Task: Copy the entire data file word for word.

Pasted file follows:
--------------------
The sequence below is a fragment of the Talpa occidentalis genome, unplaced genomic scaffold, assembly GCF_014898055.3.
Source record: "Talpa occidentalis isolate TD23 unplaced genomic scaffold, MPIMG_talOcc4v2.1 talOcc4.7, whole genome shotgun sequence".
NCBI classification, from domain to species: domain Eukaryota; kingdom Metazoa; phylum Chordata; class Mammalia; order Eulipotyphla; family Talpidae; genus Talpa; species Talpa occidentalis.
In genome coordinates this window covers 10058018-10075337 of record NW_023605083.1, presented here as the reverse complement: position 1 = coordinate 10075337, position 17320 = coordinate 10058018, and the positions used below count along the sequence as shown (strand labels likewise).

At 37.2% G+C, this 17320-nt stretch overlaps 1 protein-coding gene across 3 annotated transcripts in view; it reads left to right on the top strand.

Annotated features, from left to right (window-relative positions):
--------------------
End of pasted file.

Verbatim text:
The sequence below is a fragment of the Talpa occidentalis genome, unplaced genomic scaffold, assembly GCF_014898055.3.
Source record: "Talpa occidentalis isolate TD23 unplaced genomic scaffold, MPIMG_talOcc4v2.1 talOcc4.7, whole genome shotgun sequence".
NCBI classification, from domain to species: domain Eukaryota; kingdom Metazoa; phylum Chordata; class Mammalia; order Eulipotyphla; family Talpidae; genus Talpa; species Talpa occidentalis.
In genome coordinates this window covers 10058018-10075337 of record NW_023605083.1, presented here as the reverse complement: position 1 = coordinate 10075337, position 17320 = coordinate 10058018, and the positions used below count along the sequence as shown (strand labels likewise).

At 37.2% G+C, this 17320-nt stretch overlaps 1 protein-coding gene across 3 annotated transcripts in view; it reads left to right on the top strand.

Annotated features, from left to right (window-relative positions):